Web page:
At the time, firms still had firewalls around installed enterprise software. That was starting to break down by 2003, 2004 and 2005. So we were the first TAMP to unbundle asset management from technology and we were the first to have a tablet-enabled platform. That drove a lot of adoption.
As early as 2003, you could use us like a TAMP and get an outsourced chief technology officer, chief information officer and chief operations officer, or you can just get the technology, like billing or reconciliation. We blew up the TAMP business.
We recognized that there are different buyers. There are the high-end RIAs, who consider themselves to be the ‘chief executive officers’ and ‘chief investment officers’ of their firms. Bundling asset management makes no sense to them. They want enabling technology for CRM or billing or administration. Providing a full range of services is still a significant part of our revenue, but more of the revenue comes from à la carte offerings or bundled à la carte offerings. You can get the vegetables and the appetizer, and skip the aperitif or dessert.
RIJ: What does that mean for the individual advisor and his or her clients?
Bergman: Traditionally, a financial plan was built after weeks or months of gathering data—literally boxes of paper records, check stubs, check registers. The client gives that to the planner, and once the plan is done it has a shelf life of a few months or a year. The process is highly labor-intensive and very inefficient. You’ve got data aggregation and analytics plus net worth applications and budget applications that all feed into the financial planning activity, which drives the investment programs that serve the clients’ goals and fit their risk tolerance. Today, much of the work could be done through automation. And to do all that in real time…this is our vision of how advisors can add value in a fiduciary standard world.
RIJ: Did you predict that there would be a push for a fiduciary standard?
Bergman: I can’t claim that we saw the fiduciary rule coming. What we saw, from the founding of the company, was the trend to fee-based advice. It’s been 17 years since then, and there’s still more commission-based business than fee-based. But we got the trend right. If, when we started, someone with a crystal ball had told me that 17 years later there would still be more commission-based business than fee-based business, I would have said, ‘Maybe we shouldn’t do this.’ We saw it, but we were early. As for the outsourcing of advisor technology, anybody could see that. But we acted.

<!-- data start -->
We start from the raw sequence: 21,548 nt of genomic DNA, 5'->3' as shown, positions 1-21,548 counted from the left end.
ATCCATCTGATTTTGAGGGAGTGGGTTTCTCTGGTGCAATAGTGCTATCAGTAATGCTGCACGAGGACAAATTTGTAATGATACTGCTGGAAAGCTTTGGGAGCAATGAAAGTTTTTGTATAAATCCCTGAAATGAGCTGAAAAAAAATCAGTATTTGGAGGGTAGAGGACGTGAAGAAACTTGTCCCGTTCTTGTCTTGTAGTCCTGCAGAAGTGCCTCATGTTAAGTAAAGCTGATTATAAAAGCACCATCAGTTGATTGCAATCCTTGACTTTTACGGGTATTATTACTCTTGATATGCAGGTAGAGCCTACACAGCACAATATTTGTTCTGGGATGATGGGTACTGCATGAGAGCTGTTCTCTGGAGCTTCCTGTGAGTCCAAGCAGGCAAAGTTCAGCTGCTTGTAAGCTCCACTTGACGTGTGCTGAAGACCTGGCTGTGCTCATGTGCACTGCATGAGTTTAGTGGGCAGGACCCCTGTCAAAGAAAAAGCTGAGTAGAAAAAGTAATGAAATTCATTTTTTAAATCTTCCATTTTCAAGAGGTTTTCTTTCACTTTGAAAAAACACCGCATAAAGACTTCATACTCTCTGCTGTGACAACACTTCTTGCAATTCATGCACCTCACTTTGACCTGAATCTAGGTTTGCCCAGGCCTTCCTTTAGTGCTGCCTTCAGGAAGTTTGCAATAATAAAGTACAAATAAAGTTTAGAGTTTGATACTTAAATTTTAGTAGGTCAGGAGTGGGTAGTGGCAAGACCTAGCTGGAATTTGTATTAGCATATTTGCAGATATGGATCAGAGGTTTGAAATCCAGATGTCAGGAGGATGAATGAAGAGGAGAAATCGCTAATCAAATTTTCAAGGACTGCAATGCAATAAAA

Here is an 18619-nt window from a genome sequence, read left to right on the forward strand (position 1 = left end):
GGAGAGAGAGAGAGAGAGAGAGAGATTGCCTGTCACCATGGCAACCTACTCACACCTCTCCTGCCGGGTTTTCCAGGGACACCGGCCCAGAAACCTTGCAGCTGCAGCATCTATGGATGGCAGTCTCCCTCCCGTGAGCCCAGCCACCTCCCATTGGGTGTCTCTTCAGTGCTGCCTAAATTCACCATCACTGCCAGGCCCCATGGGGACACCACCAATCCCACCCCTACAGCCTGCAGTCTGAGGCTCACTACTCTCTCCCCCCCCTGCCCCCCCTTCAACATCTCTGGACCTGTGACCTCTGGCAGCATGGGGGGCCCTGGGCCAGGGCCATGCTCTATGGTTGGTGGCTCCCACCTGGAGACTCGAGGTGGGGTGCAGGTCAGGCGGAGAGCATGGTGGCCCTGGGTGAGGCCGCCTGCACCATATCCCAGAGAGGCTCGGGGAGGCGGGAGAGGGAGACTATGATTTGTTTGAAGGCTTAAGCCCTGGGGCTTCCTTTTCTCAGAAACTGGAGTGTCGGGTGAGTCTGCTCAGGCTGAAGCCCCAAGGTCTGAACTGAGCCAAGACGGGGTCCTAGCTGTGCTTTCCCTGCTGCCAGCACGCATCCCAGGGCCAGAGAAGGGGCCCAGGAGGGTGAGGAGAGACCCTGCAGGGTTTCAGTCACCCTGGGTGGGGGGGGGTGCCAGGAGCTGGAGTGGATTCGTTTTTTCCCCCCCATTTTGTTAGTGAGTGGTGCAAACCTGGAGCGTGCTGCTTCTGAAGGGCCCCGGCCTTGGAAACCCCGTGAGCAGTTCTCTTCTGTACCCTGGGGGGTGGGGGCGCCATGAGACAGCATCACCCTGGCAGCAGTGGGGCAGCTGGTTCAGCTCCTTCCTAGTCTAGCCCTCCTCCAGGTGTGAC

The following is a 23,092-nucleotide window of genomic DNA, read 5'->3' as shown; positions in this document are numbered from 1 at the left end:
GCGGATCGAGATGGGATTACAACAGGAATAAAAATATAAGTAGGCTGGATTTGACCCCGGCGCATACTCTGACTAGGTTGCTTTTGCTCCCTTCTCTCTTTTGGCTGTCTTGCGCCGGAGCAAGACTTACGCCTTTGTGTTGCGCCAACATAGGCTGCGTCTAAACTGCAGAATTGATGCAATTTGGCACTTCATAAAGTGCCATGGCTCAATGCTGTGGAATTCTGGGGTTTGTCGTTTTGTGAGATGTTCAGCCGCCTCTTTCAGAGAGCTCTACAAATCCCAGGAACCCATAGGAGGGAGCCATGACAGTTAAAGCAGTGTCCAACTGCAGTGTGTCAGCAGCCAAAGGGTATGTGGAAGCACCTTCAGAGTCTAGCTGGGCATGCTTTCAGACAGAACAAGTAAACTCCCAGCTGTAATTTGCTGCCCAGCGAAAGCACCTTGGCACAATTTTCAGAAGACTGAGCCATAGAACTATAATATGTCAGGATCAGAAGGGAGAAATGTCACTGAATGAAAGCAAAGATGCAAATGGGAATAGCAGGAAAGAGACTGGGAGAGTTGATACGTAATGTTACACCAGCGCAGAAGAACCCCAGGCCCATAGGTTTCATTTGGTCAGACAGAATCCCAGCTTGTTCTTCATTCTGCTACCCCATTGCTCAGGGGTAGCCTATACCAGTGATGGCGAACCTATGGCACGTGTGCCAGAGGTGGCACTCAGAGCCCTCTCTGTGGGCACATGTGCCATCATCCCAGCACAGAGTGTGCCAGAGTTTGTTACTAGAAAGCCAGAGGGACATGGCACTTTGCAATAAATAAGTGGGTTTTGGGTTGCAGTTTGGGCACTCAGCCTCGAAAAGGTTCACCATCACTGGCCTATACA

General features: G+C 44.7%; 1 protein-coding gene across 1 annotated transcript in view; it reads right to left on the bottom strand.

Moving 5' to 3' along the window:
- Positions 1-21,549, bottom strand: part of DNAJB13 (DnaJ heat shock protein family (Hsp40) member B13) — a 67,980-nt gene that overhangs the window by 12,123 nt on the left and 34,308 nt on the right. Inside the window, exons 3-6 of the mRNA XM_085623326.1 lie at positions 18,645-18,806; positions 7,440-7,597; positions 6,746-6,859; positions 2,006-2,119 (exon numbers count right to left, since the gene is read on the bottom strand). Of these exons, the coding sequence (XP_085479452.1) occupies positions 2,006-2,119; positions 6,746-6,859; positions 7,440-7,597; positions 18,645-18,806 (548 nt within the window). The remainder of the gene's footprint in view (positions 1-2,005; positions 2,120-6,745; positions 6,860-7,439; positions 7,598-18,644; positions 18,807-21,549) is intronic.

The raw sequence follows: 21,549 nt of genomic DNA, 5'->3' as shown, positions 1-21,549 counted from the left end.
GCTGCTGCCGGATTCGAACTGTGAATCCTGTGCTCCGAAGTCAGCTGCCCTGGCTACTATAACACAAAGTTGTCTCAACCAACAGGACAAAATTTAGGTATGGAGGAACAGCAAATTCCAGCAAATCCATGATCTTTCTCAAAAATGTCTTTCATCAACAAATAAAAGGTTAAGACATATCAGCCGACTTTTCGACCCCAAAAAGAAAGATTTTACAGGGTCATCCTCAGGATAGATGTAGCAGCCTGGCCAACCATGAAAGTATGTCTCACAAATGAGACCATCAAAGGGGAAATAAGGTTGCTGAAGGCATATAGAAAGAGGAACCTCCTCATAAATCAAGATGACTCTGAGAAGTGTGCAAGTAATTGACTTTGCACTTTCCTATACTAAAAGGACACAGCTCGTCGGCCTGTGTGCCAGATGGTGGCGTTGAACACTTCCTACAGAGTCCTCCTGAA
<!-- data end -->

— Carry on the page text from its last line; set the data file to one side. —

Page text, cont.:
RIJ: When did you start positioning yourself as a provider of fiduciary compliance services?
Bergman: Originally, most of our enterprise clients had broker-dealer businesses, and followed a suitability standard. So they weren’t buying fiduciary support. Then, in 2014, advisors to 401(k) plans had to disclose if they were agents or fiduciaries; that was the first DOL ruling. That was a meaningful change, so we put together our retirement solutions business and launched that.
At the same time, we saw that the fiduciary standard, if it were adopted, would have broad implications for how the typical advisor ran his or her business. If you’re following a suitability standard, you don’t need to know as much about the client. The fiduciary standard means that people who are investment experts, who do just asset allocation and vehicle selection, in order to succeed in a fiduciary world, will have to be able to plan, coach and be aware of tax and estate issues.
We saw that the path forward was to empower advisors with sophisticated enabling technology that spanned the fiduciary services continuum—data aggregation, financial planning, analytics, portfolio management tools, on-boarding tools, product access, billing, performance reporting—and tied it all back to the objectives of the financial plan. In a DOL world, it’s the only way to turbo-charge advisor productivity. It’s a warp speed accelerator of client on-boarding, and a quantum enhancement of the advisor’s ability to understand the client.
RIJ: Where did the Yodlee acquisition fit into the picture?
Bergman: When we bought Yodlee, people said, ‘What’s so wrong about your business that you had to buy them?’ We said, ‘You’ll see how it makes sense when the fiduciary standard is adopted.’ Now people say it wasn’t so stupid. Data aggregation turbo-charges on-boarding and productivity. Data portability is part of client freedom. If you can do it in a secure and trusted way, it can create many benefits.
RIJ: What are some of those benefits?
Bergman: For instance, we can forecast when clients will have an overdraft or when they will have the ability to save more. In the hands of a trusted advisor, this creates opportunity for better outcomes—better returns, better outcomes for retirement. One result of it is higher share of wallet, but advisors get that on the backswing. Capturing a bigger wallet share is a result of, but not the purpose of, data aggregation. The purpose is that it gives the trusted advisor and the investor a real time picture of the client’s finances. How else do you demonstrate that you understand the client, except by looking at not just assets but also liabilities and spending?
RIJ: The passage of the fiduciary rule last year wasn’t exactly welcome news for your broker-dealer clients, though.